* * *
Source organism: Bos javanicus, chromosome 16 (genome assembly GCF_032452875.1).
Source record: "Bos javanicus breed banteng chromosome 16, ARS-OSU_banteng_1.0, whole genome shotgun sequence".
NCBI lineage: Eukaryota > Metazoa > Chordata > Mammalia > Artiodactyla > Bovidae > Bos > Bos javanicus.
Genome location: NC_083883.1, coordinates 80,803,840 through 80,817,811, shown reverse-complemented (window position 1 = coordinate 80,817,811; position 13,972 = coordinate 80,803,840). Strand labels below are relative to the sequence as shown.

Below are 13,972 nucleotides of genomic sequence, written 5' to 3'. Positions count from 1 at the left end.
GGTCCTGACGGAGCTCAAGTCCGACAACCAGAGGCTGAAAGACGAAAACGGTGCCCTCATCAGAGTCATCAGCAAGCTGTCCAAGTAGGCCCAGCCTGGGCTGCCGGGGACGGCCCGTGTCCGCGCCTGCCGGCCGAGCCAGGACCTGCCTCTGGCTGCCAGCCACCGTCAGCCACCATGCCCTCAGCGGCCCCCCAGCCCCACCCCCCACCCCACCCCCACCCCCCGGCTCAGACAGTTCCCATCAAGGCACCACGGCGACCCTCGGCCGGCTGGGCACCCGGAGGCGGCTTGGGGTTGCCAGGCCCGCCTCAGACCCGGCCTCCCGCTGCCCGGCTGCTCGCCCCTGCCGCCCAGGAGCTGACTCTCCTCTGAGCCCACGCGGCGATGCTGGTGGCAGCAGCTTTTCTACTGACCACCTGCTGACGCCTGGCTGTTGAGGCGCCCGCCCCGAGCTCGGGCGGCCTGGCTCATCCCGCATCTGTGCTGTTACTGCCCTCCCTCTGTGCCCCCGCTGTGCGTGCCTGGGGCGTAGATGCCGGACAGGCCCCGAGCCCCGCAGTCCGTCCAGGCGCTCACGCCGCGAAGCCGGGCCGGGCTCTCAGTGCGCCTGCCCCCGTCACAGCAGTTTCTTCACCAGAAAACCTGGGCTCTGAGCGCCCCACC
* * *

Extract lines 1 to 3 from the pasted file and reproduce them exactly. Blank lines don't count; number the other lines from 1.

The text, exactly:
Source organism: Bos javanicus, chromosome 16 (genome assembly GCF_032452875.1).
Source record: "Bos javanicus breed banteng chromosome 16, ARS-OSU_banteng_1.0, whole genome shotgun sequence".
NCBI lineage: Eukaryota > Metazoa > Chordata > Mammalia > Artiodactyla > Bovidae > Bos > Bos javanicus.